On this pageGoing on holiday when you have severe asthma
Being prepared for emergencies
Dealing with mobility issues
Travelling with asthma equipment
In an Asthma UK survey, over half of people said their severe asthma held them back from travelling. People with severe asthma can find holidays and trips can make their asthma symptoms worse because of:
- changes in their everyday routine
- changes in weather, such as very cold or very hot temperatures
- coming into contact with triggers, such as pollution and pollen
- higher stress levels
This doesn’t mean you should avoid travel. With some extra planning and preparation before you go, you can feel more confident about making plans and enjoying your time away.
For more advice on choosing the right trip for you, getting vaccinations, flying and carrying your asthma medicines when you have asthma there is also Asthma UK’s Travel page
People with severe asthma should visit a healthcare specialist when planning to travel. If you haven’t seen your doctor or asthma nurse recently, get a review and check over your personal asthma action plan.
You will also be able to ask about any vaccines you may need. If you are taking steroids or have taken them recently let them know as this could affect your vaccination.
Your doctor or asthma nurse will be able to provide a letter about your severe asthma and your medicines You will need this, or a copy of your prescription, to take your medicines with you on a plane.
If you have severe asthma and find it hard to walk and climb stairs, there are regulations in place to make things easier for you when you are on public transport – like flying or taking a train. If you are flying, you need to inform your airline of your needs at least 48 hours before you fly ‒ ideally let them know at the same time you book your flight. However, airports have help points in various locations where you can ask for assistance even if you haven’t pre-arranged it. Train operators also offer help to passengers with reduced mobility.
If you have a carer or someone travelling with you, be sure to book assistance for both of you so you can stay together.
The kind of assistance you can ask for includes:
- help getting to the boarding gate or around the station. Even if you’re fairly mobile, there can be long distances to walk within airports so ask about how to book a wheelchair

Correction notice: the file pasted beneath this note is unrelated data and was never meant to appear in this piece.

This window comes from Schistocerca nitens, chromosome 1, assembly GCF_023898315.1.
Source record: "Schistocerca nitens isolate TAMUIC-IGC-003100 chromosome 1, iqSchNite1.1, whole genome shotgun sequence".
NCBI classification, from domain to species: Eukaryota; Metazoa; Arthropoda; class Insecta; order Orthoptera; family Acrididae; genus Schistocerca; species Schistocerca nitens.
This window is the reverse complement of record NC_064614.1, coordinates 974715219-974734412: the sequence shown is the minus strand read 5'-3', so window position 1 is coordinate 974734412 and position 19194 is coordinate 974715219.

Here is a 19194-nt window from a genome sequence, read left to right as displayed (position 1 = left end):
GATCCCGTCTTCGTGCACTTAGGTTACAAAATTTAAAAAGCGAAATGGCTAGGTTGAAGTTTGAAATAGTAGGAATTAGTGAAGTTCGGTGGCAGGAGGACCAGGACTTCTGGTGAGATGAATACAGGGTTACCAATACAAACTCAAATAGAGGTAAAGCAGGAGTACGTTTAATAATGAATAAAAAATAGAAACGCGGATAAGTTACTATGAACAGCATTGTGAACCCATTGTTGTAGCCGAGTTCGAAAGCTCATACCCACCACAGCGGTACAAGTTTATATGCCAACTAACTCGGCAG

- help getting onto the plane or train. If you’re unable to climb the stairs into the aircraft there are lifts available
- help carrying reasonable amounts of luggage.
ABTA – Accessible Travel
If you are flying, you’re allowed to carry essential medicines such as inhalers in your hand luggage but you’ll need a letter from your doctor or a copy of your prescription. You’ll need to put your inhalers and medicines into the clear sealable plastic bags that are provided when you go through airport security in case the security staff need to examine them.
Other countries may have different rules on carrying liquids, so it’s important to check these rules with the relevant airlines and airports before travelling.
Peak flow meters
If you normally use a peak flow meter, take it on holiday so you can monitor your asthma symptoms while you’re away. If you’re flying, see our tips on flying with a peak flow meter.
Some people with severe asthma are given a nebuliser by their asthma specialist to use at home.
If you’re travelling abroad, remember that other countries may have different electric sockets and voltages, so you’ll either need an adaptor, or a battery-powered portable version.
If you’re flying, you’ll also need to talk to the airline if you’re likely to need to use your nebuliser during the flight – get permission to do so before booking your tickets. Most airlines allow battery-operated medical equipment such as nebulisers to be used on board but don’t allow ones that need a mains supply.
Some airlines will ask for printed information on the flight safety of the device (you can get this from the manufacturer). You won't be able to use a nebuliser during take-off and landing.
Be prepared for emergencies
As people with severe asthma may be more likely to need emergency treatment in hospital if their asthma symptoms get worse or they have an asthma attack, it's vital you plan ahead for an emergency. Before you go on a trip, make sure you:
- always have your reliever inhaler with you
- give a copy of your asthma action plan to the people you’re travelling with
- take a list of emergency numbers you might need
- download a translation app or learn a few foreign phrases such as: “Where is the nearest emergency hospital?”.
- have a written asthma plan that lists details of the treatments that you need in an emergency to give to health professionals where you are travelling to.
Last updated March 2019
Next review due March 2022